A NASA Rocket Captured the Highest-Ever Resolution Photos of the Sun's Surface
It's like switching from standard definition to ultra-HD.
There's arguably no space object more familiar than the sun. Yet, so much about it remains a mystery. The Parker Solar Probe is working to unravel some of the mystery as it gets ready for another pass by the star. But newly released images taken by NASA’s High Resolution Coronal Imager (Hi-C) have revealed the highest-ever resolution details of the sun to date.
The images show "fine magnetic thread" filled with balmy million-degree plasma on the outer layer of the sun, as noted in a new paper published in The Astrophysical Journal. Researchers at the University of Central Lancashire (UCLAN), NASA, and other organizations are studying the details to better understand the sun's intricate and mysterious magnetic field.
Hi-C isn't a probe like the Parker, but a suborbital-flight rocket. It's briefly launched into the air and can zoom in on incredibly small regions of the sun. What can be seen in the images is delicate lines tracing the sun's magnetic field, weaving across its atmosphere. Each of those fine lines is around 310 miles across, according to the paper.
"Until now solar astronomers have effectively been viewing our closest star in 'standard definition,' whereas the exceptional quality of the data provided by the Hi-C telescope allows us to survey a patch of the Sun in 'ultra-high definition' for the first time," professor Robert Walsh, astrophysicist at UCLAN and institutional lead for the Hi-C team, said in the university's announcement. That "ultra-high definition" view is revealing parts of the sun never before seen.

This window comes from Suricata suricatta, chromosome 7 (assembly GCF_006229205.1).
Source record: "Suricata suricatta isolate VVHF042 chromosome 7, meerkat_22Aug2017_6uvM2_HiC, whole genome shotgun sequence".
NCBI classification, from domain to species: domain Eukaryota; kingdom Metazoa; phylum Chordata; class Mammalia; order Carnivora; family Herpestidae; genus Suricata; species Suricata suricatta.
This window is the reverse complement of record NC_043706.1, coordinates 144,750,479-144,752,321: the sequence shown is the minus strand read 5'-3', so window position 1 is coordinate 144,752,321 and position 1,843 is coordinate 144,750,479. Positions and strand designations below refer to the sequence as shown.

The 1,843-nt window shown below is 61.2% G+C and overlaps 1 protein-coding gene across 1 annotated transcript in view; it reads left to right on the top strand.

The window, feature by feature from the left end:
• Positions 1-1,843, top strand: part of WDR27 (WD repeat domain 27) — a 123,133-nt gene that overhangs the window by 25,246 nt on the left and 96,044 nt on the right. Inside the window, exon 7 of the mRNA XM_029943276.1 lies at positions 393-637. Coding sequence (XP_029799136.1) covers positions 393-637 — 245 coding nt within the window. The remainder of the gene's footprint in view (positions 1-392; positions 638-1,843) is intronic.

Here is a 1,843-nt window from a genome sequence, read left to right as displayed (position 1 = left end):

"Think of it like this: if you are watching a football match on television in standard definition, the football pitch looks green and uniform," Walsh said. "Watch the same game in ultra-HD and the individual blades of grass can jump out at you -- and that’s what we’re able to see with the Hi-C images. We are catching sight of the constituent parts that make up the atmosphere of the star."
These threads had previously been invisible to researchers and are now, as Astronomy puts it, no longer an unknown unknown but a known unknown.
There's a lot to be learned still. Dr. Tom Williams, a postdoctoral researcher at UCLAN, said this could help to understand the flow of energy through the sun's layers and, eventually, out to our planet full of people sitting at home watching Netflix.